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A chatroom ethnography: Evolution of community, norms, nonverbal communication
Unformatted Document Text:  A Chatroom Ethnography 9 that community. As Crawford (1996) critiques traditional ethnography, he suggests that auto- ethnography is more advantageous because it is mindful of other relationships, less intrusive, and maintains modesty. Yet, in the spirit of being mindful of other relationships, Holstein and Gubrium (1995) suggest that when we interpret meaning about any group that we should constantly engage in collaborative construction and piece together different stories of what it means to be a member of a particular group or community. This suggests that, as long as the researcher can create an artful fiction offering thick description of the phenomena of interest that also resonates with the group studied (Clifford, 1986; Geertz, 1973; VanMannen, 1995), that traditional ethnographic methods are also appropriate in the explication. Virtual Communities, Norms, and Nonverbal Communication and CMC As a unit of ethnographic analysis, virtual communities are a new and relatively untapped resource. Consequently, the particulars of such communities, their norms, and ways of communicating are also relatively untapped resources for understanding groups. Jones (1997) suggests that virtual communities ought to be considered on the same level as traditional communities because they are social collections that emerge after periods of interaction evoking feelings of belongingness and are vehicles for the formation of interpersonal relationships among members. He also argues that there are four criteria that can establish a group as a community and that virtual communities can also meet these criteria. First, there must be a minimum level of interactivity. Because the technology has enabled people, face-to-face (FTF) interactions are no longer necessary to establish a minimum level of interactivity. Second, there must be a variety of communicators to describe a virtual locale as a community. This is related to the interactivity criterion and indicates that there should be more than two people interacting. Third, there must be a common public space where a significant portion of the community’s interaction may take

Authors: Diers, Audra.
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A Chatroom Ethnography
9
that community. As Crawford (1996) critiques traditional ethnography, he suggests that auto-
ethnography is more advantageous because it is mindful of other relationships, less intrusive, and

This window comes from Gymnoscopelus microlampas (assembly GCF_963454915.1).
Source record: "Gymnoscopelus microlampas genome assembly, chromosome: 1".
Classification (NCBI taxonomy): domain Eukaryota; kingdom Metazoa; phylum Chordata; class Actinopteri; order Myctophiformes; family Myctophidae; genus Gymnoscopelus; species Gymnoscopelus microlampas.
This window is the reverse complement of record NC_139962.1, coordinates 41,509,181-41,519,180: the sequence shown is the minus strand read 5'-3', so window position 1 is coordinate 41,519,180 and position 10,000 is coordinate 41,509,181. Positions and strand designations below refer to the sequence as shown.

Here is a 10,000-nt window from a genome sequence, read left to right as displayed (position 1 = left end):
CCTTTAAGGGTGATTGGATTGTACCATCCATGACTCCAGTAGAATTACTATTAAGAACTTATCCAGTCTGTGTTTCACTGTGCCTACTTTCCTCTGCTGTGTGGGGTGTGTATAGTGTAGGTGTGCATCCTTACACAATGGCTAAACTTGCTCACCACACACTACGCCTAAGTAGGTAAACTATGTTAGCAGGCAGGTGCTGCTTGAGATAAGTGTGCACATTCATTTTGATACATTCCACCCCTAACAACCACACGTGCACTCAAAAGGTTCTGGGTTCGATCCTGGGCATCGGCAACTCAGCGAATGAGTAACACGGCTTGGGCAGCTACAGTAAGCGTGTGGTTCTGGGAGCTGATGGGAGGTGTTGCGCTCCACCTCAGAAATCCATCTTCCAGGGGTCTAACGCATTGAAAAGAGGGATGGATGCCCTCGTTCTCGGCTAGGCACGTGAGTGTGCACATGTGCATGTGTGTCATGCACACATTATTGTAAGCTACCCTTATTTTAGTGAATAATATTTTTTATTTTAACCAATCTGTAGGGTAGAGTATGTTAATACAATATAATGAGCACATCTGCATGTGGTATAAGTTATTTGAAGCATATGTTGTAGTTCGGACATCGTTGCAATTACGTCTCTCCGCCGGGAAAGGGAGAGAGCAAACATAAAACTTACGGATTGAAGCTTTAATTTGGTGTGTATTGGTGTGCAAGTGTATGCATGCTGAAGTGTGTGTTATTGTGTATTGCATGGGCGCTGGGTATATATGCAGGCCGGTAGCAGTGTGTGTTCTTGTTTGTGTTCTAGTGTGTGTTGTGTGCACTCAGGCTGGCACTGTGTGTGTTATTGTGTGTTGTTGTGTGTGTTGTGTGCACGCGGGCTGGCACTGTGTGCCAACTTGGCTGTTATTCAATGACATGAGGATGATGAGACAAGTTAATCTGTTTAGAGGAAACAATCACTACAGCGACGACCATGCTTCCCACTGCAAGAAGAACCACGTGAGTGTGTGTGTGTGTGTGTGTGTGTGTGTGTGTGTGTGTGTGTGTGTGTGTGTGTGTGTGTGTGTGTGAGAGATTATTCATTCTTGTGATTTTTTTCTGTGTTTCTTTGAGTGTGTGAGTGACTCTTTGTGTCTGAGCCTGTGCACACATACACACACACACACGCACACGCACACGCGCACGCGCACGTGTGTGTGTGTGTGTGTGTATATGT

maintains modesty. Yet, in the spirit of being mindful of other relationships, Holstein and
Gubrium (1995) suggest that when we interpret meaning about any group that we should
constantly engage in collaborative construction and piece together different stories of what it
means to be a member of a particular group or community. This suggests that, as long as the
researcher can create an artful fiction offering thick description of the phenomena of interest that
also resonates with the group studied (Clifford, 1986; Geertz, 1973; VanMannen, 1995), that
traditional ethnographic methods are also appropriate in the explication.
Virtual Communities, Norms, and Nonverbal Communication and CMC
As a unit of ethnographic analysis, virtual communities are a new and relatively untapped
resource. Consequently, the particulars of such communities, their norms, and ways of
communicating are also relatively untapped resources for understanding groups. Jones (1997)
suggests that virtual communities ought to be considered on the same level as traditional
communities because they are social collections that emerge after periods of interaction evoking
feelings of belongingness and are vehicles for the formation of interpersonal relationships among
members. He also argues that there are four criteria that can establish a group as a community
and that virtual communities can also meet these criteria. First, there must be a minimum level of
interactivity. Because the technology has enabled people, face-to-face (FTF) interactions are no
longer necessary to establish a minimum level of interactivity. Second, there must be a variety of
communicators to describe a virtual locale as a community. This is related to the interactivity
criterion and indicates that there should be more than two people interacting. Third, there must
be a common public space where a significant portion of the community’s interaction may take


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